How could I not be ripe? What did it mean anyway? Bitterly disappointed that it wasn’t my time and confused about being ripe and what it meant, I researched on the internet and then proceeded to eat a whole pineapple (which wasn’t very ripe either!) and was ready to face the onset of awful heartburn. I slept throughout the afternoon and had a few minor contractions but by the evening they were taking my breath away again.

Of course, I’d already been here and had these painful contractions, so I was sure that I was just a wimp and that these were yet more false labour signs and I was just being too sensitive to the pain.

At midnight the contractions were coming every ten minutes. Still not regular enough for me to consider them as being the real deal, I dealt with them as I could and tried to fall back to sleep in between each one. I’d been told categorically by the hospital that until they were five minutes apart for one hour lasting one minute for each contraction it wasn’t time.

I battled through the night in silence, whimpering to myself and trying not to wake anyone up. I dealt with the pain by stomping my feet, banging the wall and breathing. By the time morning came the pain was even more intense, each contraction would start slowly in my lower back, would reach up to my kidneys and then wrap around me and my bump and tighten like a belt trying to cut me in half.

At 7 am I tried to eat breakfast, I woke Mr Piglet up and told him of my pain. The contractions were still 10 minutes apart so we decided to call the hospital and see what they suggested. It was all pretty much déjà vu as I’d been through this the night before so we were reluctant to go to the hospital without checking first.

Whilst Mr Piglet was on the phone I took my shower and the contractions started coming quicker and quicker… 7 minutes, 5 minutes, 3 minutes. I shouted that it was time to go, grabbed a hairbrush and whatever toiletries were close by and panic stricken off we set. Something was definitely going on and terror took over.

The car journey was hell. The contractions were every 2 minutes now and I seriously started to wonder if we were going to make it to the hospital. I didn’t even care that Mr Piglet was in the fast lane, driving at 150 kmh and more, flashing his lights with his indicators going. I think he was pretty terrified as well.

Thankfully the 45 minute journey was over in just under 30 minutes and we dashed into the hospital. By this point tears were streaming and I was beginning to panic. I was examined immediately and the midwife asked a colleague to check me as they couldn’t believe how much I had dilated. They told me to keep the figures to myself as I was over 7 cms dilated and that they would tell the anaesthetist I was at 5 cms otherwise I wouldn’t get an epidural.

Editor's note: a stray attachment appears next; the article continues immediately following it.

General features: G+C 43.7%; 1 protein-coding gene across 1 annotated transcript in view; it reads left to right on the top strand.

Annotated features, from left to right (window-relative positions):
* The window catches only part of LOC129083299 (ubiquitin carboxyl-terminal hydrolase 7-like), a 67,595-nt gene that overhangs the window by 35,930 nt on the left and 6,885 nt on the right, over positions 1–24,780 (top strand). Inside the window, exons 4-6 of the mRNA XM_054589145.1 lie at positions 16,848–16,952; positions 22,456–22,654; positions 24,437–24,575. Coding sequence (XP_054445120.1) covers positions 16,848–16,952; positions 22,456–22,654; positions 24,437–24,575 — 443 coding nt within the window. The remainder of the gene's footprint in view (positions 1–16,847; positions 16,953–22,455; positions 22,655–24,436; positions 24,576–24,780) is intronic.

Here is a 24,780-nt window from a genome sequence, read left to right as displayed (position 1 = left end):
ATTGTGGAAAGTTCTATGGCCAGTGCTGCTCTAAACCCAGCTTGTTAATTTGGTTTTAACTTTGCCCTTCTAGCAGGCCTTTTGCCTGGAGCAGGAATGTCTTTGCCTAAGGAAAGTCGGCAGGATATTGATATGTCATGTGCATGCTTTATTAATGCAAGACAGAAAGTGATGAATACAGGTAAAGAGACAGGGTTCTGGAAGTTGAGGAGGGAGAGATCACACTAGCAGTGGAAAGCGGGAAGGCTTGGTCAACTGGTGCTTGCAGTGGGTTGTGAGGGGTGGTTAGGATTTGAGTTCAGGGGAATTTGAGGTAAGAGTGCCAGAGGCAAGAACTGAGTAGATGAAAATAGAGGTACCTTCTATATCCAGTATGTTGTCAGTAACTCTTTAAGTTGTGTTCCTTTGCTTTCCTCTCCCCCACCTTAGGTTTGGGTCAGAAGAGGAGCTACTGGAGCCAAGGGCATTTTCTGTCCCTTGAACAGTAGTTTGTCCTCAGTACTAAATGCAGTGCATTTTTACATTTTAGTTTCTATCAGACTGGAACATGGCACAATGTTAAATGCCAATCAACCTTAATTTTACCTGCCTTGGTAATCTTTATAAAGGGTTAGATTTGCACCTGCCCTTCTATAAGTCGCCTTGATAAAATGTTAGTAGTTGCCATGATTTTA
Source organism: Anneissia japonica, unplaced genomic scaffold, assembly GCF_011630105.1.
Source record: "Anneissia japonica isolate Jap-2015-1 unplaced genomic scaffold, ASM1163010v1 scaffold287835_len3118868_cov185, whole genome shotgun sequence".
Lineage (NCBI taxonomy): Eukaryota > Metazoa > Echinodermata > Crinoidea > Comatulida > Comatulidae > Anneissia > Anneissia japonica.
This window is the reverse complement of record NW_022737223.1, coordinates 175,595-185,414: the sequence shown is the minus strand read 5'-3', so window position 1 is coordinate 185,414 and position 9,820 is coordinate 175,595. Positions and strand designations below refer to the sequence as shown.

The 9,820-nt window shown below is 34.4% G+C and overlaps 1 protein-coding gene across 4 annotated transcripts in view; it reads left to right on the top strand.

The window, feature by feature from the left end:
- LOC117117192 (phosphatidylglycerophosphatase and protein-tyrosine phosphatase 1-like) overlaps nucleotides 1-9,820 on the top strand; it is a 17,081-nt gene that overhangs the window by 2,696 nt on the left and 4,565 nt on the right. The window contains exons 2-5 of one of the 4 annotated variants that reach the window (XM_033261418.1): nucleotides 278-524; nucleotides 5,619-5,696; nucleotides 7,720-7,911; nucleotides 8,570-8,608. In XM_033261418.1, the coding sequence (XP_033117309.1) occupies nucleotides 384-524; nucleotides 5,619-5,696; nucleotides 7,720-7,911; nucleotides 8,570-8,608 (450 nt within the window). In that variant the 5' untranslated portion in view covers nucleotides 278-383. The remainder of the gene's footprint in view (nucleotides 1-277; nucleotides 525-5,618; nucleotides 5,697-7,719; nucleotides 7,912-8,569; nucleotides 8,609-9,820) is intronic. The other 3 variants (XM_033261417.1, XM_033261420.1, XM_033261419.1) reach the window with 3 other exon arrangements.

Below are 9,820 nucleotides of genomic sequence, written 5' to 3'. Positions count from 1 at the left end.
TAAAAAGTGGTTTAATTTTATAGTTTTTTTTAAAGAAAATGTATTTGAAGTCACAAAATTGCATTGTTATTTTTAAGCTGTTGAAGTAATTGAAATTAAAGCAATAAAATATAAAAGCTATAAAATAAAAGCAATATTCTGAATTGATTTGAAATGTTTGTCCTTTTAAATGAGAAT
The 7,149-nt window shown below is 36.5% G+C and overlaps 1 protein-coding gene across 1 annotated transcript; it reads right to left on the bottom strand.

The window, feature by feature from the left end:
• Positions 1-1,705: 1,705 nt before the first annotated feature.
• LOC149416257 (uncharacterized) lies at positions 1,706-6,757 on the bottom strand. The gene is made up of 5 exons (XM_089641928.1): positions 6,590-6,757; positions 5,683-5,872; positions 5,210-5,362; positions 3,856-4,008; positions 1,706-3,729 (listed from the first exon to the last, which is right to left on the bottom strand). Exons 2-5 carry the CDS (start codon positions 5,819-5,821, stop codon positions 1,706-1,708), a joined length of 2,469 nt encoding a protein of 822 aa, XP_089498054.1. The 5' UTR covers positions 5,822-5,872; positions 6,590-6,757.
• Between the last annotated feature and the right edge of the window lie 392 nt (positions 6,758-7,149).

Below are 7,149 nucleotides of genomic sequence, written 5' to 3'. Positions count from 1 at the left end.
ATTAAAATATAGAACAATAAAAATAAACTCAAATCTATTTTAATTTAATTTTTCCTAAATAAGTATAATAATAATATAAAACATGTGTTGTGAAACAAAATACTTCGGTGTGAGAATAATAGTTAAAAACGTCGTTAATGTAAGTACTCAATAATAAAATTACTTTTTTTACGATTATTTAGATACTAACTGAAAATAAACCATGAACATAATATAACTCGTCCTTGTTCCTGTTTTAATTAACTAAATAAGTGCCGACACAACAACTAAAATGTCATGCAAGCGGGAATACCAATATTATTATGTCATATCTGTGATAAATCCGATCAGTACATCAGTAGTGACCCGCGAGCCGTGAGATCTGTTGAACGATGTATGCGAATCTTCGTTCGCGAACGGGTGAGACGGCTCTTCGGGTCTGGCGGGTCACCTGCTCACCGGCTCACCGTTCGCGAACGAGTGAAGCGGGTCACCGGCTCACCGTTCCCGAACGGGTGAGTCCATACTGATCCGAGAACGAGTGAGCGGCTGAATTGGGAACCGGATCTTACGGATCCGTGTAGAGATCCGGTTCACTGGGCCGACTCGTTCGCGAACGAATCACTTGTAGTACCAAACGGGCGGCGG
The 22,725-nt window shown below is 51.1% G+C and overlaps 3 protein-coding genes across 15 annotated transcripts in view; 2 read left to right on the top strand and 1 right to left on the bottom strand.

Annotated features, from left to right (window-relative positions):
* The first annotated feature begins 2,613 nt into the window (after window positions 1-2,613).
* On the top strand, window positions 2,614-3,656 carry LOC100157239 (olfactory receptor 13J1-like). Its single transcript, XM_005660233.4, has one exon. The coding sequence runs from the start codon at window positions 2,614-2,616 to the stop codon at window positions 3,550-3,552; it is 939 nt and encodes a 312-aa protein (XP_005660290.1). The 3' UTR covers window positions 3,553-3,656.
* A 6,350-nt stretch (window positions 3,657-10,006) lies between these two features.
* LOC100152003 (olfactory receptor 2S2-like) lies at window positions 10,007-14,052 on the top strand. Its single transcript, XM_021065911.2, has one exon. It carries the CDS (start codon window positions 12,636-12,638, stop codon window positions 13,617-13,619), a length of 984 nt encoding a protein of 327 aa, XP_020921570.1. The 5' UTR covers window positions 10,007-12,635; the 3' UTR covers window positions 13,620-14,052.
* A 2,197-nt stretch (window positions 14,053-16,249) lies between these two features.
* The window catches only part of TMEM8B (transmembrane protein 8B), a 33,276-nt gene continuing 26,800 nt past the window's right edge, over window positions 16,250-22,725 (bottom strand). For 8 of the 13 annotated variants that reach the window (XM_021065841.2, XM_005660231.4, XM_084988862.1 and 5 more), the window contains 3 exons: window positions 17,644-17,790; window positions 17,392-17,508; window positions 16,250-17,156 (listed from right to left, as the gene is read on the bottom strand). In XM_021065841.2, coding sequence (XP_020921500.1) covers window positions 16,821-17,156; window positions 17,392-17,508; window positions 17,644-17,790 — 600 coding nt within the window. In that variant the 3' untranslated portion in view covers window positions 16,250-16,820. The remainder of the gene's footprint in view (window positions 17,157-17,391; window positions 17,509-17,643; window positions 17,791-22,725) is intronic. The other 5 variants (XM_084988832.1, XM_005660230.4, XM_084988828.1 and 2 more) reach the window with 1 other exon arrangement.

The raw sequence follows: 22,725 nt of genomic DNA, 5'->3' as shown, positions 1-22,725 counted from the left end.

The next instances were a whirlwind and before I knew it I was sitting on a bed with a big plastic sheet on my back and a mad woman whom I couldn’t understand was brandishing a large needle and coming towards me. As I glanced at Mr Piglet I could see fear in his eyes so I concentrated on deep breathing and prayed I wouldn’t get a contraction whilst she was putting the needle in. I had originally wanted to give birth without an epidural but the back labour was so excruciatingly painful I decided to get one, as after all its not the labour that’s important but what happens after and if Mummy’s tired then its pointless. Or so I thought.

As the drugs kicked in, the next few hours were wonderful. I could move my legs and could still feel my contractions but the pain had been taken away. I thanked the heavens for such a wonderful invention and started to look forward to meeting my daughter.

After a few more hours the midwife suggested that they break my waters as things had slowed down somewhat (hospitals always have that effect on me). They wanted to take this opportunity to push Baby Piglet down lower as well as she was still too high up and I was nearly fully dilated.